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asked Apr 9 in H&E by irafigu (120 points)

From pizzly bears to strange fish, here’s why hybrid animal sightings are on the rise

The bear scientists shot in the Canadian arctic in 2016 was a biological mystery. It looked like a grizzly bear, complete with long claws and a prominent snout, but most of its fur was white.

Call it a pizzly or maybe a grolar bear. Either way, scientists determined the animal was the rare offspring of a polar bear that mated with a grizzly, and as the Arctic melts and polar bears increasingly move on land, sightings of these hybrids are on the rise.

Pizzly bears aren’t being born en masse, said Charlotte Lindqvist, a biology professor at the University of Buffalo whose lab focuses on evolutionary genetics. The accounts of the bears are mostly anecdotal, and it’s unclear how widespread the phenomenon is.

For instance, eight of the bear hybrids were found to be the children of a particular female polar bear with a seeming proclivity for male grizzlies.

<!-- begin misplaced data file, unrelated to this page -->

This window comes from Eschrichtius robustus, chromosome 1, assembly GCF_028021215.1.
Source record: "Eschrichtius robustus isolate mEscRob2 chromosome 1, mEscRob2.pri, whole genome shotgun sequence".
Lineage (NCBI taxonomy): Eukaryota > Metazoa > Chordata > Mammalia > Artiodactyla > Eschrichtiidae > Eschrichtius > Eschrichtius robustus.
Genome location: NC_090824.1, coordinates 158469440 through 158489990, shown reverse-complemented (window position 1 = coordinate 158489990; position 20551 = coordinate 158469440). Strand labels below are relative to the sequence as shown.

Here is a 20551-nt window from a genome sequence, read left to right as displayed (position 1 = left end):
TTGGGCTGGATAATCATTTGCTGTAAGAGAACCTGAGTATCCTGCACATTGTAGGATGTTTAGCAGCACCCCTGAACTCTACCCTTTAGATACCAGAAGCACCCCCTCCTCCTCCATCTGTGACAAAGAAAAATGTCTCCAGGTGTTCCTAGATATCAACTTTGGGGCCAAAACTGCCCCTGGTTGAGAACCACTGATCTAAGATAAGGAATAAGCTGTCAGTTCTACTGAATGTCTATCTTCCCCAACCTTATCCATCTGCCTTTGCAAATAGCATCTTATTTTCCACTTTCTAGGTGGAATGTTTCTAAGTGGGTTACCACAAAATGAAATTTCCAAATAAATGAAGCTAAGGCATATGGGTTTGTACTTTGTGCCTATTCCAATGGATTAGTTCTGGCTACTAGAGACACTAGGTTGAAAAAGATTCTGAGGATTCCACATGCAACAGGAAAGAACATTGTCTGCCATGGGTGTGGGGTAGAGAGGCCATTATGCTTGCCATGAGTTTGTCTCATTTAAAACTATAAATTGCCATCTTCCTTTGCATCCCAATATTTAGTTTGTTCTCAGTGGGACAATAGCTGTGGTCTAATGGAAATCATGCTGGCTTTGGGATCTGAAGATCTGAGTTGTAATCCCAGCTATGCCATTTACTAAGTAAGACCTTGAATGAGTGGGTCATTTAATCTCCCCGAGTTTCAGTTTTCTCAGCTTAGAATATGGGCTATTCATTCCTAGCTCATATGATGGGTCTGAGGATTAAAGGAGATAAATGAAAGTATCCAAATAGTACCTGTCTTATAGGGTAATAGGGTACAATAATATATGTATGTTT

But as global temperature rises and Arctic ice melts, polar bears will have more chances to encounter – and mate with – other bear species.

“This might just be the beginning,” Lindqvist told CNN. “The pressure is on, and we can clearly see in certain areas polar bears are spending more time on land as the sea ice is disappearing. Brown and black bears are encroaching on more Arctic habitat. And I think that’s just going to expand.”

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